Families are often hard to deal with, even if you love them. This is true in real life, but it’s even more true in fiction, especially in science fiction and fantasy. A large part of the problem is that including the hero/heroine’s family in the story means that the number of characters instantly begins to proliferate: two parents, four grandparents, an unknown number of siblings, aunts, uncles, and cousins (it really isn’t plausible for the main character, both parents, and all four grandparents to have been only children, especially in an agrarian, pre-industrial, or even just pre-birth-control society). When you already have a strange world to establish and a bunch of plot-related characters to work in, the thought of making up and dealing with all those additional people (most of whom aren’t really relevant to the story you had in mind) is daunting.
Then comes the question of what to do with all those people once you have them, and how to make them individual enough so that the reader doesn’t get overwhelmed or confused. And unless the story is about the family and its relationships (which most action-adventure stories, SF, and fantasies really aren’t), one has to do all of that while developing the major characters who are actually important to the plot.
A character’s family is usually really important to the backstory and characterization, and often to the emotional plot as well, but they often aren’t that important to the action plot. In a character-centered story, this isn’t so much of a problem, but in an action-centered one, it can cause serious difficulties with balance.
One way to solve this dilemma, obviously, is to get rid of the family. This is why so many main characters are orphans (the Evil Overlord burning down the hero’s village has become an opening cliché for a good many fantasies), or adults who are estranged from their families, or who are adventuring hundreds or thousands of miles away from whatever family members they have. This works fine for a standalone or a classic trilogy that ends with awards and weddings as the validation, but these days an awful lot of things that were supposed to be standalones or trilogies end up as a series, which means that even if the main character’s family-of-origin has been disposed of by the Evil Overlord, he/she often ends up with a spouse and children long before the series winds down.
Some writers solve the problem by killing off the spouse and kids after a book or two, but one can’t do that over and over without the reader starting to wonder whether the main character is actually getting anywhere in his/her efforts to Save The World. After all, if the hero’s parents were killed by bandits and his first wife murdered by an ambitious flunky and his three kids killed by the Evil Overlord and his next girlfriend accidentally dies in an assassination attempt…well, it certainly doesn’t seem like his efforts have made the world much safer, does it?
Then there are the writers who shuffle the spouse and kids off somewhere safely offstage, so the main character can keep having adventures. This works find for one or two stories, but as a premise for an ongoing series it tends to be unsatisfying, if not downright annoying. Even a trophy wife is supposed to have some kind of presence in her husband’s life, if only “being seen in public so everybody knows he has a trophy wife.”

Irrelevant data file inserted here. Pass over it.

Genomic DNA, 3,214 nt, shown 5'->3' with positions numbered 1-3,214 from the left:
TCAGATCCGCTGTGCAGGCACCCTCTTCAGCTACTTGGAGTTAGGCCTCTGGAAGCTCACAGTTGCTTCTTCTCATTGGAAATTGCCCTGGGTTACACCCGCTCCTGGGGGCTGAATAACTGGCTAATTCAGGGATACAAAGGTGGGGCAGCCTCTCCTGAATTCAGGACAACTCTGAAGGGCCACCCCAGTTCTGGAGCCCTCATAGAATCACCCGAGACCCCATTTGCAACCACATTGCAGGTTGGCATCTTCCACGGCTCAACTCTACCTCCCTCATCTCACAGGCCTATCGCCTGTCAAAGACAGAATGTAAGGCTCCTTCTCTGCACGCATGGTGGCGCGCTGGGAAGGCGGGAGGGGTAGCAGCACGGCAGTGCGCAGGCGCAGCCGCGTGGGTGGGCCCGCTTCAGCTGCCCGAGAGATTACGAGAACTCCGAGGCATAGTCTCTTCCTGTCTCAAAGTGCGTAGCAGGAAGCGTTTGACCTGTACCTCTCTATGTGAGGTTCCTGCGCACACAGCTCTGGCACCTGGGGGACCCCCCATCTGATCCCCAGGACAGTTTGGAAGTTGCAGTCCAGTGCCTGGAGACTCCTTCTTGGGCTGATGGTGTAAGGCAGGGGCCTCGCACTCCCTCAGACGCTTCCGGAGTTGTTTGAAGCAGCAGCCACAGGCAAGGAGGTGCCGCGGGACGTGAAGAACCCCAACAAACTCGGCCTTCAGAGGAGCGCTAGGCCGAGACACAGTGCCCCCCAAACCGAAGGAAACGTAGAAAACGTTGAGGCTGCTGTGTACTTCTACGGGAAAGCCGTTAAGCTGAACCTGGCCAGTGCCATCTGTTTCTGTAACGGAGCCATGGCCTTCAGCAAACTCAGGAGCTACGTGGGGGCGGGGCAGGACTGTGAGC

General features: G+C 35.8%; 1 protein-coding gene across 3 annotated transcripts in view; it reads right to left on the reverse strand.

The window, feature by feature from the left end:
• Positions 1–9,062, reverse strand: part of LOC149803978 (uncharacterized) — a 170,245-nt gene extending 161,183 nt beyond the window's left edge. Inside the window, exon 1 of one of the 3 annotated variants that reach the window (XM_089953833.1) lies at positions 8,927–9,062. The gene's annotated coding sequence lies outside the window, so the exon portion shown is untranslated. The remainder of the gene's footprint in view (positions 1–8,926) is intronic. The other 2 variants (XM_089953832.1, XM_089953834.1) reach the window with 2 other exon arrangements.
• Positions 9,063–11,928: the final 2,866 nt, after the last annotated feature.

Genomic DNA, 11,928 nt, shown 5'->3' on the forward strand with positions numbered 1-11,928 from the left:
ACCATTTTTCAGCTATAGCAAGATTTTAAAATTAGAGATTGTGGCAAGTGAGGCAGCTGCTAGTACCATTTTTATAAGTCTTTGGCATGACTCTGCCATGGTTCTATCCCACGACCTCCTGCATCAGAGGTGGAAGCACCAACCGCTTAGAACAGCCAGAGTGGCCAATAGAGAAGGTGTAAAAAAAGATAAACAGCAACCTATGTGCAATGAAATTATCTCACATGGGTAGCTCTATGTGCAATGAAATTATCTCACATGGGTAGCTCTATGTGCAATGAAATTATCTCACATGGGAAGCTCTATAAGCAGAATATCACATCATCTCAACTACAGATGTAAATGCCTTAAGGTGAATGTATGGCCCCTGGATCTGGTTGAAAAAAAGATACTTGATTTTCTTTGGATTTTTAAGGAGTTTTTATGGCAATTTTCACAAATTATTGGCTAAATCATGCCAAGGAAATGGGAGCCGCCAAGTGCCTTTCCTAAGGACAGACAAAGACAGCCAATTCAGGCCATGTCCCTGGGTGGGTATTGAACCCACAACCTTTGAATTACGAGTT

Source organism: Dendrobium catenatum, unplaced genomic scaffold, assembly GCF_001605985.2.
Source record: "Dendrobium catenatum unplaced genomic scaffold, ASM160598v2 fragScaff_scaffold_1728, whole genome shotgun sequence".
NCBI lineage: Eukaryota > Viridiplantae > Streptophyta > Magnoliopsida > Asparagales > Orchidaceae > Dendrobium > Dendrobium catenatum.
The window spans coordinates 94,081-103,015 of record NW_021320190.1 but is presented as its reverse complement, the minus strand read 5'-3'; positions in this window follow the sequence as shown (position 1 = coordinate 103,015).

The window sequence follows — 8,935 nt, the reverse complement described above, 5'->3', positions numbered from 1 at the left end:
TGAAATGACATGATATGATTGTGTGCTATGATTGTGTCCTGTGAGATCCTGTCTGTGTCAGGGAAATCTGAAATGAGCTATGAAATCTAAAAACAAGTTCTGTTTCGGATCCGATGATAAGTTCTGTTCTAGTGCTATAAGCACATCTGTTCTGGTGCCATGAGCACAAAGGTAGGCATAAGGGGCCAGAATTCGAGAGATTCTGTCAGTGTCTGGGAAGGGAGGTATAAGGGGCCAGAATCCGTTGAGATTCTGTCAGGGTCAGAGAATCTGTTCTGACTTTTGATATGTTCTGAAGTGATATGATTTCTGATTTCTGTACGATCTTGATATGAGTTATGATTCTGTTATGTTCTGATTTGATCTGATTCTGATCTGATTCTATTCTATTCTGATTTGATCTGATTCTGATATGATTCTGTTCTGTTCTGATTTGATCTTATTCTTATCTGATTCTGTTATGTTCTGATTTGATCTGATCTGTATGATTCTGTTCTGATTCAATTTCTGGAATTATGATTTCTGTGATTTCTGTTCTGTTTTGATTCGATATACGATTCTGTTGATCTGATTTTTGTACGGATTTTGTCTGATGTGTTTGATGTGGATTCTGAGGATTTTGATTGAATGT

The third common way of dealing with the main character’s developing family is to skip ahead fifteen or twenty years and start telling stories about the next generation. Unfortunately, this puts the author right back at the beginning – what to do about the main character’s parents? – with the added problem that readers who’ve been following the series already know this character’s parents, like them a lot, and want them to continue living happy and/or interesting lives, which means that killing off the second-generation’s parents is not going to play well with those readers.
The final way of dealing with the main character’s family is to get them involved in the action plot. This works really well when the story is character-centered from the get-go (even if it’s not specifically family-centered). It also works when there’s a good fit between the characters who make up the family and the types of characters who are needed to move the action-centered plot along, but how many families are neatly made up of a hero, a thief, a swordsman, a mage, and a healer? It doesn’t work nearly as well when there are no plot-related roles other than “victim” for members of the family to occupy (realistically, how many times can a family member be mugged, kidnapped, murdered, or framed without the whole clan starting to look seriously accident-prone?).
I think the problem comes from several directions. First, some writers have trouble accepting that if they’re writing an action-centered plot, the main character’s family are going to be minor characters, no matter how important they are to the backstory and personality development of the hero/heroine. Second, the writer knows how to handle and develop major characters, but hasn’t yet figured out how to handle minor-but-important ones satisfactorily – it’s all or nothing; either fully-developed on-stage important characters or nameless spear-carriers, with no middle ground. And third, many writers have trouble juggling a large cast of characters, and adding even two parents into the equation can end up being two more than they can handle. Rather than starting to drop balls, they sensibly choose to write the extras out of the story.